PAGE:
Nov 12, 2015 News
A proposal to seize aircraft and properties belonging to local operators of the Ogle Airport Inc. if they default on their debts has forced the formation of a National Air Transport Association (NATA).
The organization was formed by nine of the ten local aircraft operators at the airport. The dissenting operator was Trans Guyana Airways.
During a press conference yesterday at the Georgetown Chamber of Commerce and Industry (GCCI) office on Waterloo Street, the members forming NATA would be Air Services Limited, Roraima Airways, Hinterland Aviation, Oxford Aviation, Wings Aviation, Fenix Aviation, Domestic Airways, Hopkinson Mining Aviation and Jags Aviation. The representatives were all present at the launch, yesterday.
Vice-President of NATA, Gerry Gouveia, stated that the formation of the association was triggered by the document which was presented recently to the Board of Directors of the airport for approval.
A copy of the agreement, which was seen by the Kaieteur News, revealed that OAI is entitled to impose fees incurred in respect of any aircraft or property for storage or otherwise during the period of exercise of the lien and they may further impose a lien in respect of unpaid fees, charges, costs or other liabilities as it sees fit.
“What I believed caused a trigger at Ogle was a document that was presented to the Board of Directors of the airport and it went to the Board for approval and this document was demanding that the operators at Ogle sign the document that hands over a lien of our planes, vehicles, boats and planes and whatever it is that we own at Ogle to the airport so that if we owe them landing fees they could seize our planes and our buildings,” Gouveia said, noting that they demanded that the operators present them with a list of their customers and whatever was being carried on their aircraft.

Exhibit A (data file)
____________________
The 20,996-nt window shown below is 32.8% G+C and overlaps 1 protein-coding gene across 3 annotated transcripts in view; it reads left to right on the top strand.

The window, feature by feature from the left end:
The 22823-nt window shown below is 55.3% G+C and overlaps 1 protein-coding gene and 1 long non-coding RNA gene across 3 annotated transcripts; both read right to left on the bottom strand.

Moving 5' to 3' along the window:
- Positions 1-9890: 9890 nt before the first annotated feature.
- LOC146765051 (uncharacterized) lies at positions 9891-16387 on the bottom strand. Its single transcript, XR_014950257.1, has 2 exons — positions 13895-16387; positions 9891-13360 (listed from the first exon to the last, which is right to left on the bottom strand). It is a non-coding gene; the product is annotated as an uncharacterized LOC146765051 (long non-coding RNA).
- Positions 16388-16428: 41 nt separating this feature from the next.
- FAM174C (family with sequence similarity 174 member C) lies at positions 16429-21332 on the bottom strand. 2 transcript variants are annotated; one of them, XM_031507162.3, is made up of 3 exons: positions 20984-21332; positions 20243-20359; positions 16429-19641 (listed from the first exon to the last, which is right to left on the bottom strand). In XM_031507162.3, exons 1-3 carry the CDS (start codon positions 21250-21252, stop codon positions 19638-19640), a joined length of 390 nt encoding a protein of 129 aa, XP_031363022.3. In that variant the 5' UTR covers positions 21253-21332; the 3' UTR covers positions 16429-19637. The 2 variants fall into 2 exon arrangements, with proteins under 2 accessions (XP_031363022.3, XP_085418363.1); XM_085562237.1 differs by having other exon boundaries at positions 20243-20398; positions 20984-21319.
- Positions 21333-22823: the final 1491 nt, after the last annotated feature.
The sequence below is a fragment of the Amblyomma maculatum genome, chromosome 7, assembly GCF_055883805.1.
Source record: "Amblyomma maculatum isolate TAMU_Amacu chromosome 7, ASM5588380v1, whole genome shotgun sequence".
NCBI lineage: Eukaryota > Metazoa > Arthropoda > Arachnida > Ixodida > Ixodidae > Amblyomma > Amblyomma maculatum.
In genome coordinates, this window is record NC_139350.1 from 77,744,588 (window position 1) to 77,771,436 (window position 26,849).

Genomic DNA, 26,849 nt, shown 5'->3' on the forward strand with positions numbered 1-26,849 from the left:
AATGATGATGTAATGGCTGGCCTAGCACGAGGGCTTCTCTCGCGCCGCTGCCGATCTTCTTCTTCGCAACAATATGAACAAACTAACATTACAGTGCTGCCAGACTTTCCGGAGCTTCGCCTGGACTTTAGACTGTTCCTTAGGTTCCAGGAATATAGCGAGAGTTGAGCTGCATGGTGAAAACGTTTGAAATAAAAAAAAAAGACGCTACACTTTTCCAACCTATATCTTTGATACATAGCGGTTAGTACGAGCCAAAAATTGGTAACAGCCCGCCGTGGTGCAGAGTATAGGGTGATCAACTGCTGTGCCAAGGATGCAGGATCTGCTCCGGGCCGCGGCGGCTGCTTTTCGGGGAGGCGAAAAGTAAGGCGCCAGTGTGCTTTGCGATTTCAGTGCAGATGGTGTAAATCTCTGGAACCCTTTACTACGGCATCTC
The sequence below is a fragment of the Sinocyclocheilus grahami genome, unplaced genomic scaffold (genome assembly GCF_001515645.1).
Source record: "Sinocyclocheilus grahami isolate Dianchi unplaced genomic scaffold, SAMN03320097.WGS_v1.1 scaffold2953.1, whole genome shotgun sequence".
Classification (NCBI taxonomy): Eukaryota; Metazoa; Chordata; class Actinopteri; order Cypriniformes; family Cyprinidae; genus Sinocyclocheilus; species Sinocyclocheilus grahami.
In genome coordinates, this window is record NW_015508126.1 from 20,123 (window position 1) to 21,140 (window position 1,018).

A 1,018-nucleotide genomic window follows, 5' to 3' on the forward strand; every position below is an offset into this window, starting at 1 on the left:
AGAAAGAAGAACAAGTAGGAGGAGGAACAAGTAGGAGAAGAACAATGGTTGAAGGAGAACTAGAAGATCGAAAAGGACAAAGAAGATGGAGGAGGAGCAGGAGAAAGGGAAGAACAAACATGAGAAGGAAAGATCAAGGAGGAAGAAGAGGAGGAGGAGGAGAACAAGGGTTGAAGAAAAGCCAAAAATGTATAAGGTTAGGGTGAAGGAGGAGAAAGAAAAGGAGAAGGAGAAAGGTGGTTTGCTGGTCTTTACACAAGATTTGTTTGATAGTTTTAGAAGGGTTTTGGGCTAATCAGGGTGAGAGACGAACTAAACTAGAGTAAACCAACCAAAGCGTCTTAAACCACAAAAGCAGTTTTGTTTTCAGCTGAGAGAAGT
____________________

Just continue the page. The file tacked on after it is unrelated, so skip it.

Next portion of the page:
“And so that document was such a draconian document it triggered an alarm bell in the operators… that whoever could have the audacity to craft a document like that to present it to operators to sign was extremely disrespectful to the industry,” he charged.
The agreement indicated that if fees, charges, costs or other liabilities in respect of which a lien is exercised remain outstanding, the OAI may deliver by hand to the operator at his registered address and to the registered owner of the aircraft at his address on the appropriate Register in the State of Registration a notice demanding payment within 14 days of delivery of the notice.
“In the event that payment remains outstanding thereafter, OAI may at its entire discretion sell, dispose of, remove or destroy such aircraft or equipment,” the document read.
It added that a lien shall not be lost by reason of the aircraft departing from the Airport but shall continue to be exercisable at any time when the aircraft or any other aircraft or other equipment owned by the Operator has returned to the Airport after having left it for as long as any of the said fees, charges, costs or other liabilities, whether incurred before or after such departure, remain unpaid.
Gouveia indicated that when certain challenges arose at the airport four of the five original investors called on Michael Correia, OAI Chief Executive Officer, to resolve these issues and to talk to him about “The way forward,” which would inevitably lead to the creation of NATA but he refused the invitation.
“There are difficulties and challenges being experienced by the operatives of Ogle. About two weeks ago four of the original investors of the OAI, because of the eruption of discontentment that is happening at Ogle, requested to meet with Michael Correia to discuss the issues but he refused to meet with them to take the next step forward,” he explained.
Gouveia denied, when questioned by the media, if the launch of the association had anything to do with a proposition by President Granger to rename the airport to the Eugene F. Correia International Airport.
“We believe that the President did not take into consideration the issue of renaming the airport after one of the families that is the major competitors of the airport.”
One of the problems facing the industry at Ogle is that they have a competitor regulating its competitors, he said. “…If you take that further and rename the airport after that competitor you compound an already difficult and oppressive situation,” he continued.